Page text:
Pulmonary Fibrosis Treatment

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If you were diagnosed with pulmonary fibrosis or think you may have it, you're understandably worried about your future. This chronic lung disorder is complex. It's difficult to diagnose and manage. That's why you'll want to come to UVA Health for an accurate diagnosis and for our comprehensive pulmonary fibrosis treatment.

Pulmonary Fibrosis Treatment at UVA Health

Pulmonary fibrosis scars and thickens the tissue around and between the airways in your lungs. It’s the common factor among many different interstitial lung diseases (ILD). 

UVA Health has one of the nation's top Interstitial Lung Disease Programs. And we're 1 of only 2 Virginia centers in the​​​​​​ Care Center Network of the Pulmonary Fibrosis Foundation. This means you'll find:

  • Experienced medical professionals who understand your disease
  • Extensive support services to improve your quality of life

Pulmonary fibrosis is often misdiagnosed. Or the prognosis seems worse than it is. At UVA Health, our experience in pulmonary fibrosis means we can find the exact type and know how best to treat it. We'll develop an approach for your unique condition. 

How Research Helps Treatment

Our investigational research and clinical trials help us offer you the latest treatments.

Get a glimpse of the medical horizon: Find out more about our current research in pulmonary fibrosis.

Treatment Options for Pulmonary Fibrosis

Pulmonary fibrosis treatment aims to reverse inflammation and stop scar formation. In some types of ILD, damage to the lungs can’t be reversed. But treatment will help to ease symptoms and improve quality of life.

Our lung (pulmonary) experts also work with other specialists to help you manage other conditions that can damage your lungs. These range from GERD to rheumatoid arthritis or scleroderma. 

Pulmonary fibrosis treatment will be based on your specific condition and symptoms.


Medications can help to slow the progression of ILD. Options include:

  • Pirfenidone and nintedanib, (UVA Health was one of the first centers that studied the effectiveness of pirfenidone in IPF, leading to the approval of the drug.)
  • Supplemental oxygen therapy; in people with low oxygen saturation, this treatment increases the amount of oxygen in the blood, improves symptoms and allows patients to live longer and healthier lives.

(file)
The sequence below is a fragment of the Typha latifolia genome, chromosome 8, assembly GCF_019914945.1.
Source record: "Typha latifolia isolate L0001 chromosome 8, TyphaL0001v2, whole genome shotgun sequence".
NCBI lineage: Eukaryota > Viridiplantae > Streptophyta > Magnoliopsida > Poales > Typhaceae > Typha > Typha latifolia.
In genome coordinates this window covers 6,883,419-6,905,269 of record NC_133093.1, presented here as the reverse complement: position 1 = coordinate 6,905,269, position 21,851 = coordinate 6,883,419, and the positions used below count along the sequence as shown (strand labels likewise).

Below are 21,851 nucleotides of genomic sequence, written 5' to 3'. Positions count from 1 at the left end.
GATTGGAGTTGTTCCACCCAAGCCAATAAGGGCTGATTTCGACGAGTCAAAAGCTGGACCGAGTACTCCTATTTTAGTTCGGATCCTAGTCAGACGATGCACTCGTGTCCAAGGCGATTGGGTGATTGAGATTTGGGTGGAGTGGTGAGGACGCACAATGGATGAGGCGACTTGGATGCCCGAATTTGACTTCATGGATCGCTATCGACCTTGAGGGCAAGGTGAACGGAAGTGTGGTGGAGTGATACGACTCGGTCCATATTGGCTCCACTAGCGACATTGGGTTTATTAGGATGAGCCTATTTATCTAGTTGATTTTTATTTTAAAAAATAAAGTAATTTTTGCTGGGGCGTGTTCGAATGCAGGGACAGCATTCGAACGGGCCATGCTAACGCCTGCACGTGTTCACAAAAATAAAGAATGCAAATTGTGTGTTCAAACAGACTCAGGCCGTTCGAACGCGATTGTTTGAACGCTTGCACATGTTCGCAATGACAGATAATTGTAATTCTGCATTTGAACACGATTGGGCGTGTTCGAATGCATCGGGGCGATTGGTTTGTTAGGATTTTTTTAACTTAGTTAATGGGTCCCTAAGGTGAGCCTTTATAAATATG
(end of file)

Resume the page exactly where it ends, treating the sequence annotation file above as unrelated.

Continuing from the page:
• In some cases, medications that suppress the immune system (interfere with the process of inflammation and fibrosis).

Pulmonary Rehabilitation

Pulmonary rehabilitation helps you manage shortness of breath. Rehabilitation is tailored to your needs but may include:

  • Exercises
  • Nutrition
  • Education
  • Breathing techniques and coping strategies
  • Support from others


Learning to live with an illness can be difficult. You may benefit from psychological counseling that can help you better manage your life. Counseling can be individual or in a support group.

If you smoke, your doctor will advise you about the most effective programs to help you quit.

Lung Transplant  

If other treatments fail, you may need a lung transplant. A transplant can improve both the quality and length of your life.

Preventing Lung Disease

Not all ILDs can be prevented. To help reduce your exposure to substances associated with some ILDs:

  • Talk to your doctor about ways to help you quit smoking
  • Avoid lung irritants whenever possible
  • Follow occupational guidelines to protect your lungs at work
  • Use proper protection when exposed to harmful chemicals, dust or animal droppings

What Causes Pulmonary Fibrosis?

Pulmonary fibrosis can result from environmental exposures and medications to autoimmune diseases. When we can't find a cause, we call this idiopathic pulmonary fibrosis (IPF). 

Researchers think that IPF is an exaggerated and uncontrolled inflammatory response. This produces scar tissue. What starts the cycle is not known. Over time, scarring surrounds the thin-walled air sacs in the lungs. This makes the tissue thicker and stiffer. As a result, breathing becomes difficult. The lungs gradually lose their ability to pass oxygen to the rest of the body. 

Who's at Risk for PF?

IPF occurs most often in males and people over 50. Other factors below may increase your chance of PF include:

  • Sex: male
  • Age: 50 and older
  • Cigarette smoking
  • Viral infection
  • Occupational exposures to dusts containing wood, metal, silica, bacteria, animal proteins, aerosol sprays, gases and fumes
  • Medications such as nitrofurantoin, sulfasalazine, amiodarone, propranolol, methotrexate, cyclophosphamide, bleomycin
  • Gastroesophageal reflux disease (GERD)
  • Other family members with IPF

At UVA Health, you'll find the comprehensive pulmonary fibrosis treatment needed to help you breathe easier. Meet a patient we helped get back to enjoying activities he loves.